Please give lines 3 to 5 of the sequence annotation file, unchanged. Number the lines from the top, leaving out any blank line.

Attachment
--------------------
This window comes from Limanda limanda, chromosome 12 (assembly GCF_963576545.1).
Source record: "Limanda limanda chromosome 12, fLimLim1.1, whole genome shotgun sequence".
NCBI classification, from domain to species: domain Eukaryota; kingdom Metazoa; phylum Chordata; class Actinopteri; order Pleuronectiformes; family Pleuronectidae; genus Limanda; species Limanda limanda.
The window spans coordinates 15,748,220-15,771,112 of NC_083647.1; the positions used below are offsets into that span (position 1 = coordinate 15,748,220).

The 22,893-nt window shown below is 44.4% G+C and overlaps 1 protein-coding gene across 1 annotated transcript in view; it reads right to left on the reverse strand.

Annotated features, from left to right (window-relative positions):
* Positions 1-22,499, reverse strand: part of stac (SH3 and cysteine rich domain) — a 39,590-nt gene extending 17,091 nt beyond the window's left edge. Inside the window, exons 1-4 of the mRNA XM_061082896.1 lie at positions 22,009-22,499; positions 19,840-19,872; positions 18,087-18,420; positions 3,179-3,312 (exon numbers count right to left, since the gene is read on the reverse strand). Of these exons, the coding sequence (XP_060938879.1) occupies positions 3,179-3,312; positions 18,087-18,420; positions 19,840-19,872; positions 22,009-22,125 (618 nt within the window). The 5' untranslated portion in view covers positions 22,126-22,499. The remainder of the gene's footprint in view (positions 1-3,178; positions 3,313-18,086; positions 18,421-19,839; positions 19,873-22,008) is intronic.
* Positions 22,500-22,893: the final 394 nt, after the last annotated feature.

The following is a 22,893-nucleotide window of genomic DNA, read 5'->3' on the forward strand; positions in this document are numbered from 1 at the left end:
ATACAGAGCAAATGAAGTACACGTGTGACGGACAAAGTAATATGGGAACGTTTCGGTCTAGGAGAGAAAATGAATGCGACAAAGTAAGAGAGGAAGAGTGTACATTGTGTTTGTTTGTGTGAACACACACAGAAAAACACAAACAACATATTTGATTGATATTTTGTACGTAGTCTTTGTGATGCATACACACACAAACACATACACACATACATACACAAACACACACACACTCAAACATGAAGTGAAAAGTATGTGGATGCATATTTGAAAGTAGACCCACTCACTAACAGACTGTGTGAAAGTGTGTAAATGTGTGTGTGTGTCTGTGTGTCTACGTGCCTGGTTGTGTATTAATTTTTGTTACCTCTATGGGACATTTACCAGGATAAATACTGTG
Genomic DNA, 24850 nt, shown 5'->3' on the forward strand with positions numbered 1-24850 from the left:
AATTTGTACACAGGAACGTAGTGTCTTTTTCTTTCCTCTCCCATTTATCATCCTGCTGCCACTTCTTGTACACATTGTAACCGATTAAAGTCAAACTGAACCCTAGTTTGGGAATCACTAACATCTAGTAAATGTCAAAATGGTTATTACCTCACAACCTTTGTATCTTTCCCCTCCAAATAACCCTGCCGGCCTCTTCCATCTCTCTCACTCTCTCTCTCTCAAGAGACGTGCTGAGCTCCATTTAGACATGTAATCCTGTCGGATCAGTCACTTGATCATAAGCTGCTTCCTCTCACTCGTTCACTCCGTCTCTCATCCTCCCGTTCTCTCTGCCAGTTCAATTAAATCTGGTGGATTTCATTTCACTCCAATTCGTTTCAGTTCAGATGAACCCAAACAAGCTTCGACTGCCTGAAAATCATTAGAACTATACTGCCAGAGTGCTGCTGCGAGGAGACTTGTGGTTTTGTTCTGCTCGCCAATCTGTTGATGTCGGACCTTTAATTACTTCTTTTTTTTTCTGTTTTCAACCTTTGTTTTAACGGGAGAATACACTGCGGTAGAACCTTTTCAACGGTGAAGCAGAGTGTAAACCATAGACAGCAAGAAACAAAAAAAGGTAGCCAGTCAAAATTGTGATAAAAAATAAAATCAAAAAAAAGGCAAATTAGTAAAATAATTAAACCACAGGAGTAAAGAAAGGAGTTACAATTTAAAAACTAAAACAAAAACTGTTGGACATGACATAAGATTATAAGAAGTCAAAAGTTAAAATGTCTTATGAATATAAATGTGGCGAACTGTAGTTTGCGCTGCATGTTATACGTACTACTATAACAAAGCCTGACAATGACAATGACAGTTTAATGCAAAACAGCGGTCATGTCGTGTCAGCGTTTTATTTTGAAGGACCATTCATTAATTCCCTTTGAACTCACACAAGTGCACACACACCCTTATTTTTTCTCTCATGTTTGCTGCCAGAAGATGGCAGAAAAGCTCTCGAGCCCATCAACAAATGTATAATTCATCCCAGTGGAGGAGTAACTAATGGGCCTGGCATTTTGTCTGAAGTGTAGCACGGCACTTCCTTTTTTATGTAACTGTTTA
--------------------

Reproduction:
NCBI classification, from domain to species: domain Eukaryota; kingdom Metazoa; phylum Chordata; class Actinopteri; order Pleuronectiformes; family Pleuronectidae; genus Limanda; species Limanda limanda.
The window spans coordinates 15,748,220-15,771,112 of NC_083647.1; the positions used below are offsets into that span (position 1 = coordinate 15,748,220).

The 22,893-nt window shown below is 44.4% G+C and overlaps 1 protein-coding gene across 1 annotated transcript in view; it reads right to left on the reverse strand.